https://www.readbyqxmd.com/read/19920928/selective-reversal-of-muscle-relaxation-in-general-anesthesia-focus-on-sugammadex
#10
Sorin J Brull, Mohamed Naguib
Despite the significant improvements in the pharmacology of muscle relaxants in the past six decades, the search for the ideal muscle relaxant continues, mainly because of the incomplete efficacy and persistent side effects associated with their antagonism. Clinical concerns remain about the residual paralysis and hemodynamic side effects associated with the classic pharmacologic reversal agents, the acetylcholinesterase inhibitors. Although the development of the "ideal muscle relaxant" remains illusory, pharmacologic advancements hold promise for improved clinical care and patient safety...
2009: Drug Design, Development and Therapy
https://www.readbyqxmd.com/read/19821409/sugammadex-a-selective-reversal-medication-for-preventing-postoperative-residual-neuromuscular-blockade
#11
REVIEW
Amir Abrishami, Joyce Ho, Jean Wong, Ling Yin, Frances Chung
BACKGROUND: Sugammadex is the first selective relaxant binding agent that has been studied for reversal of neuromuscular blockade induced by rocuronium and other steroidal non-depolarizing neuromuscular blocking agents (NMBAs). OBJECTIVES: To assess the efficacy and safety of sugammadex in reversing neuromuscular blockade induced by steroidal non-depolarizing NMBAs and in preventing postoperative residual neuromuscular blockade. SEARCH STRATEGY: We searched the Cochrane Central Register of Controlled Trials (CENTRAL) (The Cochrane Library 2008, Issue 3), MEDLINE (1950 to August 2008), and EMBASE (1980 to August 2008)...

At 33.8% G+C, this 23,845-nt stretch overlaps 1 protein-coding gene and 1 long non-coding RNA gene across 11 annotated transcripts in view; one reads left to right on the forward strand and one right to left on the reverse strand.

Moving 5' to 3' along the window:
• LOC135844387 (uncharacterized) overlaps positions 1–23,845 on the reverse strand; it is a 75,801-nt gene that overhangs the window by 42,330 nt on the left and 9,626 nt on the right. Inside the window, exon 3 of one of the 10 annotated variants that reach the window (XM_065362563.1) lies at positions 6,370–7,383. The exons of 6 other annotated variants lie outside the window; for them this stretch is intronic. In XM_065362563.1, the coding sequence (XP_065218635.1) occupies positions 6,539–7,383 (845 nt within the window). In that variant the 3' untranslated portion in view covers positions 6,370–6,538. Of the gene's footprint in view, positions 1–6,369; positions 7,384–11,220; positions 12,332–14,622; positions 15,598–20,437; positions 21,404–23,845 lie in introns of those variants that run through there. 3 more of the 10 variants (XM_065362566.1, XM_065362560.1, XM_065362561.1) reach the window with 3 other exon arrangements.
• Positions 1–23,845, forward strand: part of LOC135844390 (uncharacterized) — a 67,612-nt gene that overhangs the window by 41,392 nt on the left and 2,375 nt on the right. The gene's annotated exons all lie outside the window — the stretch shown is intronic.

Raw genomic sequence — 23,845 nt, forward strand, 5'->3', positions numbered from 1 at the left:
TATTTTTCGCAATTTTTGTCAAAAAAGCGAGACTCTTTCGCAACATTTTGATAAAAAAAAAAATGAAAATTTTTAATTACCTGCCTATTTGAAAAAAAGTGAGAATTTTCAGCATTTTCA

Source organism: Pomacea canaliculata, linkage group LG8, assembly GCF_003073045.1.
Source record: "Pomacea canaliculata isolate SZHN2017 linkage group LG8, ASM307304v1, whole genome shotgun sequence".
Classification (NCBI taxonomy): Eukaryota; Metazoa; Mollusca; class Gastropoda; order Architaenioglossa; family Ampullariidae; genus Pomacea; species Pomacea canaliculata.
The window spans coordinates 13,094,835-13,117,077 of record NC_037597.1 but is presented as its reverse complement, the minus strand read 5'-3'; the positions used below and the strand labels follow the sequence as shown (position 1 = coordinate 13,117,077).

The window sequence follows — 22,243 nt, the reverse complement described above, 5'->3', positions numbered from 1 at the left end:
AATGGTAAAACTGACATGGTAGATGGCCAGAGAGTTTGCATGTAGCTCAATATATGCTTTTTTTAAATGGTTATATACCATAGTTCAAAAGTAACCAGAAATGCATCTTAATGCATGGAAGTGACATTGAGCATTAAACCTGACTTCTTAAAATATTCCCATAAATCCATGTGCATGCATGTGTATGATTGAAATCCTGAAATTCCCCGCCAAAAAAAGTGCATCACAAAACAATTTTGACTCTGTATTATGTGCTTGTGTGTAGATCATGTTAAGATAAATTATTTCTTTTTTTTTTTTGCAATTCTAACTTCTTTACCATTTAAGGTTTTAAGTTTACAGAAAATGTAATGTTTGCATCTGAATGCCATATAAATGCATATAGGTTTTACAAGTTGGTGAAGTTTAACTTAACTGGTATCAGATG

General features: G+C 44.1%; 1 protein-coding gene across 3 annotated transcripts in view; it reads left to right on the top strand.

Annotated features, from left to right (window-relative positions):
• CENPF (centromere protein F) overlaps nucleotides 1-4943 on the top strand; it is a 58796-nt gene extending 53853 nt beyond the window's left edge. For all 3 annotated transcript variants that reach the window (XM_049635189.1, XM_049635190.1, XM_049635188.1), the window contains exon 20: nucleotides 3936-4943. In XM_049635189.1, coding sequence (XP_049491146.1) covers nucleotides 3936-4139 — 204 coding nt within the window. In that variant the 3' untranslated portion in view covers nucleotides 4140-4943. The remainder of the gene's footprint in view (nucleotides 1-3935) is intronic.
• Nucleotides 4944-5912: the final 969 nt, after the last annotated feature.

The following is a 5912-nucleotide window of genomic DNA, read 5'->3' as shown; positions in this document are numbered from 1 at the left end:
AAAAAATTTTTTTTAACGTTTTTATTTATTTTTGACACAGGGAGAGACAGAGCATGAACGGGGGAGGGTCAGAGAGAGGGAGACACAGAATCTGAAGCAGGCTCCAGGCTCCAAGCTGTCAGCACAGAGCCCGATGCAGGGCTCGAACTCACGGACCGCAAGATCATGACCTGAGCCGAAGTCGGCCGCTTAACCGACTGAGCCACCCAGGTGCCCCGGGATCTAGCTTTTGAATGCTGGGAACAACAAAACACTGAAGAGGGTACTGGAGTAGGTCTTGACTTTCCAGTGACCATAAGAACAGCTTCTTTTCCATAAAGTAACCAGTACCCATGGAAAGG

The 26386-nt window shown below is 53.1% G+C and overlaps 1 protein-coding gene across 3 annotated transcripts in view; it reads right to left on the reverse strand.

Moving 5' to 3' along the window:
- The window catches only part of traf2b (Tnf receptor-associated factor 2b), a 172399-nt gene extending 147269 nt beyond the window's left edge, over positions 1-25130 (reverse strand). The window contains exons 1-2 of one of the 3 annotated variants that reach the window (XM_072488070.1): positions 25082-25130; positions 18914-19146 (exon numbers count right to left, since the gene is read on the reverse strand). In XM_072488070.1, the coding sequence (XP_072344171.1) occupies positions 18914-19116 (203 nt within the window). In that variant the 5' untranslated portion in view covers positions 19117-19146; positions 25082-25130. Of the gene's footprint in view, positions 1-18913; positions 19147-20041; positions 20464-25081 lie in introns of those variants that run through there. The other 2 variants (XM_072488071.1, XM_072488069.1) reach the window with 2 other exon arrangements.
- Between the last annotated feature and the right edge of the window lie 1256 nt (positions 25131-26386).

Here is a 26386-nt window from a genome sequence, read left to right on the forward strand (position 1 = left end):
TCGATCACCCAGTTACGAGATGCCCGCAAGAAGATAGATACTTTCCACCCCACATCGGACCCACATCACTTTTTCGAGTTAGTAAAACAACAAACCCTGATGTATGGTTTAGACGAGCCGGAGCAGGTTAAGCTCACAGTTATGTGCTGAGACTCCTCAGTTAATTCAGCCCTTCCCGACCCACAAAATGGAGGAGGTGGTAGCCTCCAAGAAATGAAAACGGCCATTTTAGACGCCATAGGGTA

2009: Cochrane Database of Systematic Reviews
https://www.readbyqxmd.com/read/18473711/sugammadex-a-cyclodextrin-to-reverse-neuromuscular-blockade-in-anaesthesia
#12
REVIEW
Fran├žois Donati
BACKGROUND: Neuromuscular blocking agents are used to provide relaxation and immobility during surgery. To avoid residual paralysis after anaesthesia, reversal of blockade is commonly accomplished with anticholinesterase agents but these drugs have cardiovascular side effects and incomplete effectiveness. Sugammadex is a cyclodextrin that binds rocuronium and chemically similar neuromuscular blocking drugs. OBJECTIVE: Published data on the effectiveness of sugammadex as a reversal agent were examined...
June 2008: Expert Opinion on Pharmacotherapy